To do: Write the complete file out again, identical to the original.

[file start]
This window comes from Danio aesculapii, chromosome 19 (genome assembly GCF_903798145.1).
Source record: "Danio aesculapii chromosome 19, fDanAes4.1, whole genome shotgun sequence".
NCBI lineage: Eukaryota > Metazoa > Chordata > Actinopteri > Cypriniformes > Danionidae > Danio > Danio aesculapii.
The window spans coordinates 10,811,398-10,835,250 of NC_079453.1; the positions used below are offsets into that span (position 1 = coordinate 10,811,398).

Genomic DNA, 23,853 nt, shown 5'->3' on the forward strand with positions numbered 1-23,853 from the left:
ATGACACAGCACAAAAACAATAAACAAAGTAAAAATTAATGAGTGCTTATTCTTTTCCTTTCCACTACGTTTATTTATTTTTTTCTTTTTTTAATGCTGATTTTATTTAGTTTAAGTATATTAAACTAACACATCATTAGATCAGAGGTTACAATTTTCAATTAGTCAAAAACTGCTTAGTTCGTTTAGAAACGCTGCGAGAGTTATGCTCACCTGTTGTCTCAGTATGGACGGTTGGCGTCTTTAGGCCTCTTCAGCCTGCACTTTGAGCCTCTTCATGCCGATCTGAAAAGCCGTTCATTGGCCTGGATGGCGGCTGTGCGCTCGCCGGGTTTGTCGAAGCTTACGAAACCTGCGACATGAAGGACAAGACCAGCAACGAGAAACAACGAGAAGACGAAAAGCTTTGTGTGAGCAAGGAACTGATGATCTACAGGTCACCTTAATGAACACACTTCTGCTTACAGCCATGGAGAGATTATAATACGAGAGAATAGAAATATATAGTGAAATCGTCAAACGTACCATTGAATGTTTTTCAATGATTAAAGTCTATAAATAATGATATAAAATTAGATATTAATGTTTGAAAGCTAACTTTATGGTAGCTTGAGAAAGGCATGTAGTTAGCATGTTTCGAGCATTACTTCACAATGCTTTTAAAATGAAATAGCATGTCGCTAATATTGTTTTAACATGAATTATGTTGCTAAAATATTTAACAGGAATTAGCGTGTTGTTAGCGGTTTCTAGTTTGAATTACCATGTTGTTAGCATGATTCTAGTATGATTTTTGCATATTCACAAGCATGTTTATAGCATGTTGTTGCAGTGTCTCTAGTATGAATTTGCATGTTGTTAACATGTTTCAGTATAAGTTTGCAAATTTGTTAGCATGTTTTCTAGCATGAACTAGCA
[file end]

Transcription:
This window comes from Danio aesculapii, chromosome 19 (genome assembly GCF_903798145.1).
Source record: "Danio aesculapii chromosome 19, fDanAes4.1, whole genome shotgun sequence".
NCBI lineage: Eukaryota > Metazoa > Chordata > Actinopteri > Cypriniformes > Danionidae > Danio > Danio aesculapii.
The window spans coordinates 10,811,398-10,835,250 of NC_079453.1; the positions used below are offsets into that span (position 1 = coordinate 10,811,398).

Genomic DNA, 23,853 nt, shown 5'->3' on the forward strand with positions numbered 1-23,853 from the left:
ATGACACAGCACAAAAACAATAAACAAAGTAAAAATTAATGAGTGCTTATTCTTTTCCTTTCCACTACGTTTATTTATTTTTTTCTTTTTTTAATGCTGATTTTATTTAGTTTAAGTATATTAAACTAACACATCATTAGATCAGAGGTTACAATTTTCAATTAGTCAAAAACTGCTTAGTTCGTTTAGAAACGCTGCGAGAGTTATGCTCACCTGTTGTCTCAGTATGGACGGTTGGCGTCTTTAGGCCTCTTCAGCCTGCACTTTGAGCCTCTTCATGCCGATCTGAAAAGCCGTTCATTGGCCTGGATGGCGGCTGTGCGCTCGCCGGGTTTGTCGAAGCTTACGAAACCTGCGACATGAAGGACAAGACCAGCAACGAGAAACAACGAGAAGACGAAAAGCTTTGTGTGAGCAAGGAACTGATGATCTACAGGTCACCTTAATGAACACACTTCTGCTTACAGCCATGGAGAGATTATAATACGAGAGAATAGAAATATATAGTGAAATCGTCAAACGTACCATTGAATGTTTTTCAATGATTAAAGTCTATAAATAATGATATAAAATTAGATATTAATGTTTGAAAGCTAACTTTATGGTAGCTTGAGAAAGGCATGTAGTTAGCATGTTTCGAGCATTACTTCACAATGCTTTTAAAATGAAATAGCATGTCGCTAATATTGTTTTAACATGAATTATGTTGCTAAAATATTTAACAGGAATTAGCGTGTTGTTAGCGGTTTCTAGTTTGAATTACCATGTTGTTAGCATGATTCTAGTATGATTTTTGCATATTCACAAGCATGTTTATAGCATGTTGTTGCAGTGTCTCTAGTATGAATTTGCATGTTGTTAACATGTTTCAGTATAAGTTTGCAAATTTGTTAGCATGTTTTCTAGCATGAACTAGCA